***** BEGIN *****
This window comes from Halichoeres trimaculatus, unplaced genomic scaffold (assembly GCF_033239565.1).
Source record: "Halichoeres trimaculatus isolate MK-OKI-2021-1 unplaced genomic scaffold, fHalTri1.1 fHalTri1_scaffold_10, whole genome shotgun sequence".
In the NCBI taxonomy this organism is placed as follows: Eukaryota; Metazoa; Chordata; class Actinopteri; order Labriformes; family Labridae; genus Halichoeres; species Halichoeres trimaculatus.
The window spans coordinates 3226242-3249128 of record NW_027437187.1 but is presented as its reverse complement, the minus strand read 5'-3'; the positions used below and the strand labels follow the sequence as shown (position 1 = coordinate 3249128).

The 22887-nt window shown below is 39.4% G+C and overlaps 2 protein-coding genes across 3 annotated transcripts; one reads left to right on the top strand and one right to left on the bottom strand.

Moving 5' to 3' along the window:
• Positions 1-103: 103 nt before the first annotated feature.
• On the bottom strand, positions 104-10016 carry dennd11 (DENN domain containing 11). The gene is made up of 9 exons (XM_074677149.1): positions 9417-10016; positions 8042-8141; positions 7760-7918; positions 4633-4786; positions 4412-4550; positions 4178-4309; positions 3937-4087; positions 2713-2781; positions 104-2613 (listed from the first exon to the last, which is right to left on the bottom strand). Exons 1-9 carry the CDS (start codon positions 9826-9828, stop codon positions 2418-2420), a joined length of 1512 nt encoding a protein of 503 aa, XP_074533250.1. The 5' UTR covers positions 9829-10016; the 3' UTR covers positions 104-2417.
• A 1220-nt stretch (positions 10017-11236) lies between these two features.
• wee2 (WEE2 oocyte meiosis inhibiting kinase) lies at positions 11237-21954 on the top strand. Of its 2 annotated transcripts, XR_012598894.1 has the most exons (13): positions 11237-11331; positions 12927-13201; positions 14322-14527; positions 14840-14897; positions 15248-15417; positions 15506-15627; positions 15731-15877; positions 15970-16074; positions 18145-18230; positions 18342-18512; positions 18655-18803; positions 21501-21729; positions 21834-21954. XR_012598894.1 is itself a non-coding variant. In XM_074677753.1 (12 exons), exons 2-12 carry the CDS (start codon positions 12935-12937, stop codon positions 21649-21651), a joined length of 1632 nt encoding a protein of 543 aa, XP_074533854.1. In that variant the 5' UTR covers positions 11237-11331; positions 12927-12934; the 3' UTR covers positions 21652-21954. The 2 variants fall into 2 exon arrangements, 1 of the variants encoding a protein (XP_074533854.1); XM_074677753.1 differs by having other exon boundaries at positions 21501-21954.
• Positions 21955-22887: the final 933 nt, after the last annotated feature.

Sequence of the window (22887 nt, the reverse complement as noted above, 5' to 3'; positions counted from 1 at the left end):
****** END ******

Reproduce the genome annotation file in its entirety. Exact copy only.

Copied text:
This window comes from Halichoeres trimaculatus, unplaced genomic scaffold (assembly GCF_033239565.1).
Source record: "Halichoeres trimaculatus isolate MK-OKI-2021-1 unplaced genomic scaffold, fHalTri1.1 fHalTri1_scaffold_10, whole genome shotgun sequence".
In the NCBI taxonomy this organism is placed as follows: Eukaryota; Metazoa; Chordata; class Actinopteri; order Labriformes; family Labridae; genus Halichoeres; species Halichoeres trimaculatus.
The window spans coordinates 3226242-3249128 of record NW_027437187.1 but is presented as its reverse complement, the minus strand read 5'-3'; the positions used below and the strand labels follow the sequence as shown (position 1 = coordinate 3249128).

The 22887-nt window shown below is 39.4% G+C and overlaps 2 protein-coding genes across 3 annotated transcripts; one reads left to right on the top strand and one right to left on the bottom strand.

Moving 5' to 3' along the window:
• Positions 1-103: 103 nt before the first annotated feature.
• On the bottom strand, positions 104-10016 carry dennd11 (DENN domain containing 11). The gene is made up of 9 exons (XM_074677149.1): positions 9417-10016; positions 8042-8141; positions 7760-7918; positions 4633-4786; positions 4412-4550; positions 4178-4309; positions 3937-4087; positions 2713-2781; positions 104-2613 (listed from the first exon to the last, which is right to left on the bottom strand). Exons 1-9 carry the CDS (start codon positions 9826-9828, stop codon positions 2418-2420), a joined length of 1512 nt encoding a protein of 503 aa, XP_074533250.1. The 5' UTR covers positions 9829-10016; the 3' UTR covers positions 104-2417.
• A 1220-nt stretch (positions 10017-11236) lies between these two features.
• wee2 (WEE2 oocyte meiosis inhibiting kinase) lies at positions 11237-21954 on the top strand. Of its 2 annotated transcripts, XR_012598894.1 has the most exons (13): positions 11237-11331; positions 12927-13201; positions 14322-14527; positions 14840-14897; positions 15248-15417; positions 15506-15627; positions 15731-15877; positions 15970-16074; positions 18145-18230; positions 18342-18512; positions 18655-18803; positions 21501-21729; positions 21834-21954. XR_012598894.1 is itself a non-coding variant. In XM_074677753.1 (12 exons), exons 2-12 carry the CDS (start codon positions 12935-12937, stop codon positions 21649-21651), a joined length of 1632 nt encoding a protein of 543 aa, XP_074533854.1. In that variant the 5' UTR covers positions 11237-11331; positions 12927-12934; the 3' UTR covers positions 21652-21954. The 2 variants fall into 2 exon arrangements, 1 of the variants encoding a protein (XP_074533854.1); XM_074677753.1 differs by having other exon boundaries at positions 21501-21954.
• Positions 21955-22887: the final 933 nt, after the last annotated feature.

Sequence of the window (22887 nt, the reverse complement as noted above, 5' to 3'; positions counted from 1 at the left end):